Creating a passive income stream – something that makes maximum money with minimal effort – is every business owner’s dream.
But will the concept remain a pipedream for most? Or is it something that any business could attempt?
Josephine Woodberry, who has run Melbourne’s Brunswick School of Dance for two decades, recently launched a paid online ballet program for children in remote areas.
While revamping her website, a friend suggested she use her experience and her school’s positive reputation to build something aimed at a wider audience.
“There’s only so many students you can fit into your week into this space. It’s got a limit,” says Woodberry.
“You can do a university course online, so why can’t I teach ballet online?”
Every month, Woodberry films a new lesson for subscribers, who pay $69.95 for six months, including a free ballet outfit.
I have to make sure people are aware this is a quality product – a quality program created by a teacher who knows what she’s doing.
It’s early days, with about 30 students on board so far. Some are on remote cattle stations, or in mining towns, while others are as far away as the UK and US.
Some of the biggest challenges for Woodberry have been learning skills such as online marketing, and convincing people to pay for something online.
“I have to make sure people are aware this is a quality product – a quality program created by a teacher who knows what she’s doing.”
Matthew Magain, of website UX Mastery, has co-authored two eBooks aimed at people interesting in learning about User Experience (UX) Design.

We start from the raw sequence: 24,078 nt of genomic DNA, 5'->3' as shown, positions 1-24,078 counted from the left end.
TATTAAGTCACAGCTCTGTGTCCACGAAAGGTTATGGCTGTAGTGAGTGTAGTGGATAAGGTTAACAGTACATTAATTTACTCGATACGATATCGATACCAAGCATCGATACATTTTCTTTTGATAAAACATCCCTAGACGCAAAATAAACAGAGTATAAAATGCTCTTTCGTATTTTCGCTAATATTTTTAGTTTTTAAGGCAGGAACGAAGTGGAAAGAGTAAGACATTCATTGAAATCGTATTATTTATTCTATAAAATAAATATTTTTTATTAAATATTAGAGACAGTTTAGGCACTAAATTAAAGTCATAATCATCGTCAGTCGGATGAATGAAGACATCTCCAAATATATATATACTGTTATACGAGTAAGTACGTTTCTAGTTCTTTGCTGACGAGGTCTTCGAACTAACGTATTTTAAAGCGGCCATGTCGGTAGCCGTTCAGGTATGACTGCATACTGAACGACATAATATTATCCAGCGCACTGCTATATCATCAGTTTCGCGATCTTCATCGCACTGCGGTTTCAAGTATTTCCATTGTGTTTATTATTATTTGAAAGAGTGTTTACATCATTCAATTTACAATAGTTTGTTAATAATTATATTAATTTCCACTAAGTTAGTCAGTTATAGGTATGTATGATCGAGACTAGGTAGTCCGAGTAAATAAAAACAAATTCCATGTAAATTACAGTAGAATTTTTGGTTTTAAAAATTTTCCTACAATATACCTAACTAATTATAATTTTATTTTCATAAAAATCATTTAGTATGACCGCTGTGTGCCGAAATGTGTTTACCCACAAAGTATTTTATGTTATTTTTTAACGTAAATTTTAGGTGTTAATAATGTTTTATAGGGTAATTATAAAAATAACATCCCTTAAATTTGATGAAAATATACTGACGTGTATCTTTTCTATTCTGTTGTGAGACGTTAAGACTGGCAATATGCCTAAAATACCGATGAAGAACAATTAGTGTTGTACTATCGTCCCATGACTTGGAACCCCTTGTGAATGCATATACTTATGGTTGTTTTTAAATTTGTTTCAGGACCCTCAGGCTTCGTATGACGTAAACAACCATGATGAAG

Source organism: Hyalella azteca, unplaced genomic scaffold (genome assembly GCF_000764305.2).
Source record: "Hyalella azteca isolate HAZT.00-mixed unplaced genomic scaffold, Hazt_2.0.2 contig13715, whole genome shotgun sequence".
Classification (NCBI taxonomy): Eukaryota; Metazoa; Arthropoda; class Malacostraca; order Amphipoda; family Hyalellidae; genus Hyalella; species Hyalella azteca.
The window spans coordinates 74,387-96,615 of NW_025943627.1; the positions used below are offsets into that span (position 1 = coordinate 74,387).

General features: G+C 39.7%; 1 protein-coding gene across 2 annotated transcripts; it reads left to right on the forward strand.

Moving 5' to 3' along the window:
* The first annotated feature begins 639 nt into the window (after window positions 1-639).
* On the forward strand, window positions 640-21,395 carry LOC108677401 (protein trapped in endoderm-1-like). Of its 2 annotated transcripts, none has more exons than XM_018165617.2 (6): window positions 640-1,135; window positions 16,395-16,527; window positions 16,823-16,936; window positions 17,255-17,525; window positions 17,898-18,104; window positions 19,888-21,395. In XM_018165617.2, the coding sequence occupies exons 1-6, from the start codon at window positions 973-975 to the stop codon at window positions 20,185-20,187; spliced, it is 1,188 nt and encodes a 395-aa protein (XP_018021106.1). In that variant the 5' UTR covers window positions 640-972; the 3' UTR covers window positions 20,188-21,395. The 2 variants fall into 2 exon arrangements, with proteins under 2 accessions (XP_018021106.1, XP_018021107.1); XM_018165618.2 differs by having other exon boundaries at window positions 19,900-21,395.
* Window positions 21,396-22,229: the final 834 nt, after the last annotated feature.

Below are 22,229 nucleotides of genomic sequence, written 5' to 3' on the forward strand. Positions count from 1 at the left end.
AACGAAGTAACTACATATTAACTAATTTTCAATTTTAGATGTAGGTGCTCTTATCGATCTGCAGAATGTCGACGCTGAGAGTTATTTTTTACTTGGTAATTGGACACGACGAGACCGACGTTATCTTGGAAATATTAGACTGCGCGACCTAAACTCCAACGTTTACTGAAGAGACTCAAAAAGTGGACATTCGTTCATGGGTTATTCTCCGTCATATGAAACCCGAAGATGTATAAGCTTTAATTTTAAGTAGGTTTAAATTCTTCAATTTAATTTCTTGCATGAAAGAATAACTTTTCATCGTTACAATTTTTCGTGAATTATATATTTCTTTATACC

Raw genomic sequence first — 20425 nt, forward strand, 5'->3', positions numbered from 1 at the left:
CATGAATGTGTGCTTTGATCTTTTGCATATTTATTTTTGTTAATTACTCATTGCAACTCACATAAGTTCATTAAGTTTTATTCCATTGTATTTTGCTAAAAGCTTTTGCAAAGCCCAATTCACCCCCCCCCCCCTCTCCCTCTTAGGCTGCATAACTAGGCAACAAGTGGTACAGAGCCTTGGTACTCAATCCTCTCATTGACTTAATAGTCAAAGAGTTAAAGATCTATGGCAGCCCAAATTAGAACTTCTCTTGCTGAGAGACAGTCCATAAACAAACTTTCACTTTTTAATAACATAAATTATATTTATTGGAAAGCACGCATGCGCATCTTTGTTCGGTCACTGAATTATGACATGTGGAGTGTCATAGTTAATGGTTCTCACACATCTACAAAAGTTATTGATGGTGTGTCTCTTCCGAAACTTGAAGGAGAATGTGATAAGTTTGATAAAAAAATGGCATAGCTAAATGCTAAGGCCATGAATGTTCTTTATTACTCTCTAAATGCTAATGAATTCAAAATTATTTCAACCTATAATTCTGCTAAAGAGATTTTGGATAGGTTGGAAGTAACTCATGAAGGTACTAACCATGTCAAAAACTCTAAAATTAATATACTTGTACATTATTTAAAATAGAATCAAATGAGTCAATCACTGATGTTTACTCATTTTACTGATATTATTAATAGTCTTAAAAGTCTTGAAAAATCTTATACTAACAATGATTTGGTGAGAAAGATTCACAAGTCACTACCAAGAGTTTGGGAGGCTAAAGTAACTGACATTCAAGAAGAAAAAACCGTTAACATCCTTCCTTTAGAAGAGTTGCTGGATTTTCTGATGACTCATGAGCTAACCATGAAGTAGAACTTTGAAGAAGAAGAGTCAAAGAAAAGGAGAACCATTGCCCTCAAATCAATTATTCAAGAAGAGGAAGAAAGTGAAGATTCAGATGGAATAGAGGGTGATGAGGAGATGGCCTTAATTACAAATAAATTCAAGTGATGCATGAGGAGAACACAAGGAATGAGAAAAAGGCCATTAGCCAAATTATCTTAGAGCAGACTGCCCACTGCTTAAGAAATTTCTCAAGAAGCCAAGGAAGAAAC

The most popular, How to get started in UX, began life as a highly read blog post.
“When we saw the traffic we were getting we knew there would be interest in fleshing out the article into more detail.”
He and co-founder, Luke Chambers, have sold more than 4500 copies of their two books so far. They also sell two books written by other authors through their website – and take a cut.
Magain says he and Chambers were always “looking to start a business where we weren’t just trading our time for money”.
Apart from the initial time spent in producing the eBooks, there has been considerable ongoing marketing effort.
“Digital products like eBooks generally follow the same sales pattern – you get a big spike when you launch it, and then you get this "long tail" of ongoing conversions,” says Magain.
“The ‘passive’ part of our eBook sales comes when we don't actively market them. What we earn is nothing to be sneezed at, but it's much less than when we actively promote it.”
Larissa Ham is a Melbourne-based freelancer. She write for publications including The Age, The Sydney Morning Herald, The New Daily and Forge magazine, and also shares money saving tips at Hey, Little Spender!